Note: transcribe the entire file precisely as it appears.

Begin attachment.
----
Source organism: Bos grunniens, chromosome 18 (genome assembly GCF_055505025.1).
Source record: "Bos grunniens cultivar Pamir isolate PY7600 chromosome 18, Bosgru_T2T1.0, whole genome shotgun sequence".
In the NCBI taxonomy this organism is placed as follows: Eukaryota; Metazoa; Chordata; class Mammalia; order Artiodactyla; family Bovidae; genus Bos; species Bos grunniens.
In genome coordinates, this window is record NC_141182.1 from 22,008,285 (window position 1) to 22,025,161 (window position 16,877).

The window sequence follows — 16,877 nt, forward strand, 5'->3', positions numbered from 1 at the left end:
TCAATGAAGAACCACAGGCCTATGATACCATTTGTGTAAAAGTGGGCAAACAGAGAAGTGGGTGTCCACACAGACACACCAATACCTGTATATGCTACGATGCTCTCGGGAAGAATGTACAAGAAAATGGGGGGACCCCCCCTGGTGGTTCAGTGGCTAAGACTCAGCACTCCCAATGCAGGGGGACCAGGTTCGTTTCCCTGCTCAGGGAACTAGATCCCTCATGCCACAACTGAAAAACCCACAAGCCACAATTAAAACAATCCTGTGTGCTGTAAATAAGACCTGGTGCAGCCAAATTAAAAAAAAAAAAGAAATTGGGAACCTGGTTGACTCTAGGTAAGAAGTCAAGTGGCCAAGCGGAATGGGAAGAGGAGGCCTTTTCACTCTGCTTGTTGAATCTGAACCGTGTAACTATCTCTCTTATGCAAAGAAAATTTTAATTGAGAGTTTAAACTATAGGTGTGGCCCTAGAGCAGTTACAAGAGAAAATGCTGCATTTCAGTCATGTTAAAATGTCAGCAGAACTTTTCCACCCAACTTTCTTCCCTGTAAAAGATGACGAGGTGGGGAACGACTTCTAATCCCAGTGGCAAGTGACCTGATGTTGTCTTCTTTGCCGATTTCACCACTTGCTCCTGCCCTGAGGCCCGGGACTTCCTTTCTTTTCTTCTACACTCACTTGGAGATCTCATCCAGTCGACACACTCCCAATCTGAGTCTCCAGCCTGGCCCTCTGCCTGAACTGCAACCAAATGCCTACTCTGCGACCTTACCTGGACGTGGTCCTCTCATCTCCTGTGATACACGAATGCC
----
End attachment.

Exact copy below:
Source organism: Bos grunniens, chromosome 18 (genome assembly GCF_055505025.1).
Source record: "Bos grunniens cultivar Pamir isolate PY7600 chromosome 18, Bosgru_T2T1.0, whole genome shotgun sequence".
In the NCBI taxonomy this organism is placed as follows: Eukaryota; Metazoa; Chordata; class Mammalia; order Artiodactyla; family Bovidae; genus Bos; species Bos grunniens.
In genome coordinates, this window is record NC_141182.1 from 22,008,285 (window position 1) to 22,025,161 (window position 16,877).

The window sequence follows — 16,877 nt, forward strand, 5'->3', positions numbered from 1 at the left end:
TCAATGAAGAACCACAGGCCTATGATACCATTTGTGTAAAAGTGGGCAAACAGAGAAGTGGGTGTCCACACAGACACACCAATACCTGTATATGCTACGATGCTCTCGGGAAGAATGTACAAGAAAATGGGGGGACCCCCCCTGGTGGTTCAGTGGCTAAGACTCAGCACTCCCAATGCAGGGGGACCAGGTTCGTTTCCCTGCTCAGGGAACTAGATCCCTCATGCCACAACTGAAAAACCCACAAGCCACAATTAAAACAATCCTGTGTGCTGTAAATAAGACCTGGTGCAGCCAAATTAAAAAAAAAAAAGAAATTGGGAACCTGGTTGACTCTAGGTAAGAAGTCAAGTGGCCAAGCGGAATGGGAAGAGGAGGCCTTTTCACTCTGCTTGTTGAATCTGAACCGTGTAACTATCTCTCTTATGCAAAGAAAATTTTAATTGAGAGTTTAAACTATAGGTGTGGCCCTAGAGCAGTTACAAGAGAAAATGCTGCATTTCAGTCATGTTAAAATGTCAGCAGAACTTTTCCACCCAACTTTCTTCCCTGTAAAAGATGACGAGGTGGGGAACGACTTCTAATCCCAGTGGCAAGTGACCTGATGTTGTCTTCTTTGCCGATTTCACCACTTGCTCCTGCCCTGAGGCCCGGGACTTCCTTTCTTTTCTTCTACACTCACTTGGAGATCTCATCCAGTCGACACACTCCCAATCTGAGTCTCCAGCCTGGCCCTCTGCCTGAACTGCAACCAAATGCCTACTCTGCGACCTTACCTGGACGTGGTCCTCTCATCTCCTGTGATACACGAATGCC